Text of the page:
Starting Aug. 1, the GRE will be asking harder and more complex questions.
Three years of course work in English has prepared Temple student Mark Inchoco for his much anticipated ascent to graduate school. Now, in his junior year, Inchoco faces the possibility that his preparation will have been in vain.
In order to apply for graduate programs, Inchoco is required to take a test known as the Graduate Records Exam. Starting Aug. 1, a heavily revised version of this pivotal exam will be employed – much to the chagrin of undergraduates, such as Inchoco.
Like many students, Inchoco said if he is forced to take the new GRE, he fears his test scores may be significantly poorer.
The new exam will take up to an hour longer to complete and will involve more complex questions, especially in the quantitative sections, according to a press release from Kaplan, Inc.
Potential graduate students can expect the quantitative sections to require open-ended responses instead of the traditional multiple-choice format. This will put greater emphasis on mathematical concepts while lightening the load of geometric formulas.
On-screen calculators are being provided to test takers, which may imply the test’s increased complexity.
But Inchoco said the elimination of analogy-based questions might make the verbal component less ominous.
Instead of analogies, students will have to prepare for context-based questions that emphasize reasoning skills over breadth of vocabulary.
Along with facing a more difficult test, taking the new version of the GRE would mean Inchoco will receive his test result later than he would have otherwise.
The Educational Testing Service, the group responsible for administering the test, will not release this year’s new GRE scores until November. In turn, some students may receive their GRE scores too late to apply for graduate school in Fall 2011.
Like most students planning on applying to graduate school next year, Inchoco’s timing is not ideal.
If he manages to secure one of the remaining time slots reserved for the old version of the GRE, he’ll find himself rushed into taking the test much sooner than he anticipated.
Students must take the test before July to take the current version of the GRE and receive scores before November.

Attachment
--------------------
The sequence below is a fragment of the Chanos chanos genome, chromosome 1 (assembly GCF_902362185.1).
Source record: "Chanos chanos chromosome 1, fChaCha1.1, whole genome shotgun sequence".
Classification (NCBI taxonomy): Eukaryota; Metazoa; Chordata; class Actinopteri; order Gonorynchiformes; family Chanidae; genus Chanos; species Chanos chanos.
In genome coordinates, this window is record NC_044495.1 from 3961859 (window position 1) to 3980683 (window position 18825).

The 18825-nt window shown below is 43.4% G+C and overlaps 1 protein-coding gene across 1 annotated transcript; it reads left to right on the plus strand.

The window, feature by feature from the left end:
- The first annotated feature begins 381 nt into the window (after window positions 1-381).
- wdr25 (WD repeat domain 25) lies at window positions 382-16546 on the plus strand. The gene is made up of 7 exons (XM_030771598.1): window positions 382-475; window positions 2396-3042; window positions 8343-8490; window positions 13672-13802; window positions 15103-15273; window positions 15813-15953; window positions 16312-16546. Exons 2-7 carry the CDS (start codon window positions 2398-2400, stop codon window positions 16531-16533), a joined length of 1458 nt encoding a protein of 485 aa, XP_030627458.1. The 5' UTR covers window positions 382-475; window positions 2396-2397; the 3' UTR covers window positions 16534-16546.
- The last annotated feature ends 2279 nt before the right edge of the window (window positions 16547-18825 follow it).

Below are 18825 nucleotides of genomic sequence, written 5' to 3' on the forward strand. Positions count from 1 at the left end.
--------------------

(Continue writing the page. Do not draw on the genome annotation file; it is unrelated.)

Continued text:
Inchoco said he feels there is adequate time to study, so long as he can find a convenient time slot to take the old test. If he can not, he will have to take it in March, which will coincide with all of his spring semester coursework.
“My mission is absolutely to take the old GRE,” Inchoco said. “I’d rather take something difficult that I’m familiar with than something difficult that I’m unfamiliar with.”
Still, there is no guarantee Inchoco will be able to take the old GRE at all. With students scrambling to take the old test, he may find himself out of luck when applying to take it.
Even if this test hampers his ability to get into graduate school, Inchoco said he believes there are options for him outside academia.
“There’s a guy down the hall who never even went to college. He’s one of the foremost writers in American science fiction. After teaching creative writing classes all over the country, he took a position here [at Temple] in the late ‘90s, and he’s been here ever since,” Inchoco said, pointing toward an unadorned office door 10 feet away from the lounge where he was seated in Anderson Hall.
Referring to Samuel R. Delany, a professor and a novelist, Inchoco said Delany’s pathway to success assures him there are options besides pursuing a doctoral degree.
“Devoting my life to academia sounds lofty and is really quite important, but I could also write a novel, write an article or write poetry,” Inchoco said.
Carl O’Donnell can be reached at email@example.com.